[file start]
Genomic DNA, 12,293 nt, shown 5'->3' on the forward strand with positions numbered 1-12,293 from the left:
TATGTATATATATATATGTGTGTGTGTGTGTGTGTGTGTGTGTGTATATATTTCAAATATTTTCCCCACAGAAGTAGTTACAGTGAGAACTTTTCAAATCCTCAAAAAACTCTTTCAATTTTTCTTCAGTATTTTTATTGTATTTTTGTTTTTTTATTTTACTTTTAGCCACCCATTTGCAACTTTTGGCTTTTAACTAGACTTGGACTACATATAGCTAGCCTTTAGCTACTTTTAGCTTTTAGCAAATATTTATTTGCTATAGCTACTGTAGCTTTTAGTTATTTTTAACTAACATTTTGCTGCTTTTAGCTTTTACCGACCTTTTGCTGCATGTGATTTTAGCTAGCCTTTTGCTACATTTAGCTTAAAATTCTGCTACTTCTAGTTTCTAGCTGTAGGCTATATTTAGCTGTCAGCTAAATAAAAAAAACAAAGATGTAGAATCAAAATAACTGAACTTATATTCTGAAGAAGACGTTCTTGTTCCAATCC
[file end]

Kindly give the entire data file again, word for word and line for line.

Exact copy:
Genomic DNA, 12,293 nt, shown 5'->3' on the forward strand with positions numbered 1-12,293 from the left:
TATGTATATATATATATGTGTGTGTGTGTGTGTGTGTGTGTGTGTATATATTTCAAATATTTTCCCCACAGAAGTAGTTACAGTGAGAACTTTTCAAATCCTCAAAAAACTCTTTCAATTTTTCTTCAGTATTTTTATTGTATTTTTGTTTTTTTATTTTACTTTTAGCCACCCATTTGCAACTTTTGGCTTTTAACTAGACTTGGACTACATATAGCTAGCCTTTAGCTACTTTTAGCTTTTAGCAAATATTTATTTGCTATAGCTACTGTAGCTTTTAGTTATTTTTAACTAACATTTTGCTGCTTTTAGCTTTTACCGACCTTTTGCTGCATGTGATTTTAGCTAGCCTTTTGCTACATTTAGCTTAAAATTCTGCTACTTCTAGTTTCTAGCTGTAGGCTATATTTAGCTGTCAGCTAAATAAAAAAAACAAAGATGTAGAATCAAAATAACTGAACTTATATTCTGAAGAAGACGTTCTTGTTCCAATCC